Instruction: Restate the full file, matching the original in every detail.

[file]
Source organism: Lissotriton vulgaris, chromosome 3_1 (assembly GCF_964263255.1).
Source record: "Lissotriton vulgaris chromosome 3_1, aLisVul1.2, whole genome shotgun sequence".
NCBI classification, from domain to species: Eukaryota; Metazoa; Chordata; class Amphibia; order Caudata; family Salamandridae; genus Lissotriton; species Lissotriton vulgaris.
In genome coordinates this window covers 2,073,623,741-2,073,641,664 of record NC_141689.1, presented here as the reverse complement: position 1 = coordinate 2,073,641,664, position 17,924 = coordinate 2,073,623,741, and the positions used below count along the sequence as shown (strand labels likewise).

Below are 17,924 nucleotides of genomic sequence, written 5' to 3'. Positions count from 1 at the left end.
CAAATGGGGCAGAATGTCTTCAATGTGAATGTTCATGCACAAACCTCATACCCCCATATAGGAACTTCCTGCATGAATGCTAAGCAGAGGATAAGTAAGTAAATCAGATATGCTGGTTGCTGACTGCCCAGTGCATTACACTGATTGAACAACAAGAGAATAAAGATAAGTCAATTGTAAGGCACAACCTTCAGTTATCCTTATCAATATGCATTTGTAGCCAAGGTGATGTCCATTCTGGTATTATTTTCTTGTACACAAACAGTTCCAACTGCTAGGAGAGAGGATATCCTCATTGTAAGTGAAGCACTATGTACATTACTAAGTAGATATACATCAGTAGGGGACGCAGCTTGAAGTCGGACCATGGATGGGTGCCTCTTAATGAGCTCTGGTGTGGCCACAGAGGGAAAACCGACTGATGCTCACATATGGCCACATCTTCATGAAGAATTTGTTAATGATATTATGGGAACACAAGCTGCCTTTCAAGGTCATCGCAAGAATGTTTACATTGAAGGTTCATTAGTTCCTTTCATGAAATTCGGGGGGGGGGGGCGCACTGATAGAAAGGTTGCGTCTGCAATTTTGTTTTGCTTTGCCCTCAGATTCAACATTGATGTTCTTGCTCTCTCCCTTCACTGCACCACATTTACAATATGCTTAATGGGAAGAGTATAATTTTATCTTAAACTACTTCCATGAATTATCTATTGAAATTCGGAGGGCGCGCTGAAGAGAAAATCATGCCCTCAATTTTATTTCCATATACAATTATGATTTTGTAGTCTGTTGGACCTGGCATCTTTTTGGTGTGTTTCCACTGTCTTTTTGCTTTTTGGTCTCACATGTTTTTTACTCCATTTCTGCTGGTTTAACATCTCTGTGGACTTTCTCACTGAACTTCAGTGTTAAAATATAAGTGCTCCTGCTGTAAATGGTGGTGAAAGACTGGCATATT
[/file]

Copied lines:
Source organism: Lissotriton vulgaris, chromosome 3_1 (assembly GCF_964263255.1).
Source record: "Lissotriton vulgaris chromosome 3_1, aLisVul1.2, whole genome shotgun sequence".
NCBI classification, from domain to species: Eukaryota; Metazoa; Chordata; class Amphibia; order Caudata; family Salamandridae; genus Lissotriton; species Lissotriton vulgaris.
In genome coordinates this window covers 2,073,623,741-2,073,641,664 of record NC_141689.1, presented here as the reverse complement: position 1 = coordinate 2,073,641,664, position 17,924 = coordinate 2,073,623,741, and the positions used below count along the sequence as shown (strand labels likewise).

Below are 17,924 nucleotides of genomic sequence, written 5' to 3'. Positions count from 1 at the left end.
CAAATGGGGCAGAATGTCTTCAATGTGAATGTTCATGCACAAACCTCATACCCCCATATAGGAACTTCCTGCATGAATGCTAAGCAGAGGATAAGTAAGTAAATCAGATATGCTGGTTGCTGACTGCCCAGTGCATTACACTGATTGAACAACAAGAGAATAAAGATAAGTCAATTGTAAGGCACAACCTTCAGTTATCCTTATCAATATGCATTTGTAGCCAAGGTGATGTCCATTCTGGTATTATTTTCTTGTACACAAACAGTTCCAACTGCTAGGAGAGAGGATATCCTCATTGTAAGTGAAGCACTATGTACATTACTAAGTAGATATACATCAGTAGGGGACGCAGCTTGAAGTCGGACCATGGATGGGTGCCTCTTAATGAGCTCTGGTGTGGCCACAGAGGGAAAACCGACTGATGCTCACATATGGCCACATCTTCATGAAGAATTTGTTAATGATATTATGGGAACACAAGCTGCCTTTCAAGGTCATCGCAAGAATGTTTACATTGAAGGTTCATTAGTTCCTTTCATGAAATTCGGGGGGGGGGGGCGCACTGATAGAAAGGTTGCGTCTGCAATTTTGTTTTGCTTTGCCCTCAGATTCAACATTGATGTTCTTGCTCTCTCCCTTCACTGCACCACATTTACAATATGCTTAATGGGAAGAGTATAATTTTATCTTAAACTACTTCCATGAATTATCTATTGAAATTCGGAGGGCGCGCTGAAGAGAAAATCATGCCCTCAATTTTATTTCCATATACAATTATGATTTTGTAGTCTGTTGGACCTGGCATCTTTTTGGTGTGTTTCCACTGTCTTTTTGCTTTTTGGTCTCACATGTTTTTTACTCCATTTCTGCTGGTTTAACATCTCTGTGGACTTTCTCACTGAACTTCAGTGTTAAAATATAAGTGCTCCTGCTGTAAATGGTGGTGAAAGACTGGCATATT